It was pretty funny, as well as a keen insight, when Bugsy Siegel said (some 50 or so years ago) that “we only kill each other,” but times have changed and murder is not something we can shrug off nowadays with an insouciant, “Who cares?”.
In 2010, there were 638 murders in Britain and 12,996 in the USA. In Britain, 58 of the murders were committed with firearms whereas in the USA, firearms murders predominate with an astonishing 8775. These disparities cannot be explained by sheer population differences nor, as apologists would have it, by the fact that, compared to the USA, Britain and other European nations are monocultural. No, indeed, The only important difference is that the U.S. has a gun culture, a lust for guns. Why that is so is beyond my sociological abilities and, I suppose,beyond those of Charlton Heston.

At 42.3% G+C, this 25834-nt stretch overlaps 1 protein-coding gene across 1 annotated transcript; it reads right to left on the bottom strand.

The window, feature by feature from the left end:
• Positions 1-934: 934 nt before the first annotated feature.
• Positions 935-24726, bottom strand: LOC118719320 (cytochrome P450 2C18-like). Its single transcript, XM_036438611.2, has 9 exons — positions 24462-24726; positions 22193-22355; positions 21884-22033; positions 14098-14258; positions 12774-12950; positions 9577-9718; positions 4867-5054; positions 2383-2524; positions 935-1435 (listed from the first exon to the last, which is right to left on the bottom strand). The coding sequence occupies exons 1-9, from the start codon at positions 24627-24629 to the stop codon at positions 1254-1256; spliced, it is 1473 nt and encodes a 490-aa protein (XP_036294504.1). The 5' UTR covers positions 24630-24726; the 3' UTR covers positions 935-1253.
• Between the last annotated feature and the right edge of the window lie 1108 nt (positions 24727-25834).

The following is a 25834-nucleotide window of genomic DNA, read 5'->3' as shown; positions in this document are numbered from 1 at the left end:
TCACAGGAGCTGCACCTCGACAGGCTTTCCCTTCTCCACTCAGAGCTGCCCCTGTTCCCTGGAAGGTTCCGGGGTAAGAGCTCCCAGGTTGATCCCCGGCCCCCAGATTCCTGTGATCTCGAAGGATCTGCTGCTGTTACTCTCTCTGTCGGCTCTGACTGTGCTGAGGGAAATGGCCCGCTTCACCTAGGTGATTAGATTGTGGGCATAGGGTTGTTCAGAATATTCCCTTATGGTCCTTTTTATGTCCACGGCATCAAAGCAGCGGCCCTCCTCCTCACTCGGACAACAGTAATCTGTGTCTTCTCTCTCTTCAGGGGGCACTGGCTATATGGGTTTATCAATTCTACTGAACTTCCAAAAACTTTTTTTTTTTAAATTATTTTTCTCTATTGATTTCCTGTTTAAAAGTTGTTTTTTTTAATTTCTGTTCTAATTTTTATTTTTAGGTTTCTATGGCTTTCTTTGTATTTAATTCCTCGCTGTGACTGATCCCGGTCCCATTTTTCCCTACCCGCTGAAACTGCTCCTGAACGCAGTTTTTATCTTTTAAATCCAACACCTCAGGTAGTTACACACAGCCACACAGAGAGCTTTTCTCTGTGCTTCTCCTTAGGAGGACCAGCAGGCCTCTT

For many years, I was a fan of Gary Kleck and Don Kates, two political liberals but for their appreciation of guns as the chief source of self-protection. They had me convinced because, after all, they were not gun-toting cowboys but respectable criminologists who came to their positions only after years of painstaking analysis. “The other side” had nobody who compared to them in honest, sober thinking. But, ah, the times have changed. Most of Kleck’s data is from 1994 and earlier, and that is just not good enough today. David Hemenway, at the Harvard Injury Control Research Center, has conducted research that brings him into sharp conflict with Kleck. What are you and I to do? Nothing, if the numbers don’t bother you. Hemenway, however, is happy to share his data with anyone who is concerned. In the light of what Hemenway has produced, I have switched sides. As the saying goes, don’t take my word for it. Contact David at http://www.hsph.harvard.edu/faculty/david-hemenway/